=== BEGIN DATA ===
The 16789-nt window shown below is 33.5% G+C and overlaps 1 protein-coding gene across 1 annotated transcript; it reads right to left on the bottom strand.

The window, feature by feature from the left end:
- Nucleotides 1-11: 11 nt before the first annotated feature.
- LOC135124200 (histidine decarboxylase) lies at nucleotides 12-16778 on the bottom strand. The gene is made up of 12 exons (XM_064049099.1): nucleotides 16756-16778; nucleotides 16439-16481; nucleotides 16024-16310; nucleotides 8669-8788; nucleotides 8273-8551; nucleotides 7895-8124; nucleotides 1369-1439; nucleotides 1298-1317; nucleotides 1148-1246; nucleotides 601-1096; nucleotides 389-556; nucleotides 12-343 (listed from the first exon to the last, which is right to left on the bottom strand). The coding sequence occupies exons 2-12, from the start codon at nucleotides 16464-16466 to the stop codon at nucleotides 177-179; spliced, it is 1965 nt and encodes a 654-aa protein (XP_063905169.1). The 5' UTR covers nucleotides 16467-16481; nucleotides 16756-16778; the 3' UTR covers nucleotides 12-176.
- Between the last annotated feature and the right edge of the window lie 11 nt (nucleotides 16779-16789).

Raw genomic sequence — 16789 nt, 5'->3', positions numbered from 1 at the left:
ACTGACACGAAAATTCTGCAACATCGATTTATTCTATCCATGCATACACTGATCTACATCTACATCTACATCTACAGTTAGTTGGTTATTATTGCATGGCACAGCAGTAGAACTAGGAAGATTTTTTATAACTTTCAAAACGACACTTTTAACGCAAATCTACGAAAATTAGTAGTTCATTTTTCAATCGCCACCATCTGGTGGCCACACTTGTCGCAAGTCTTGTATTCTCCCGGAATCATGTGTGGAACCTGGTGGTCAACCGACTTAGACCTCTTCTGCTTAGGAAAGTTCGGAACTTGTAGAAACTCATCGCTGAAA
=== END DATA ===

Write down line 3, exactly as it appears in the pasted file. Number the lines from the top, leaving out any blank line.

- Nucleotides 1-11: 11 nt before the first annotated feature.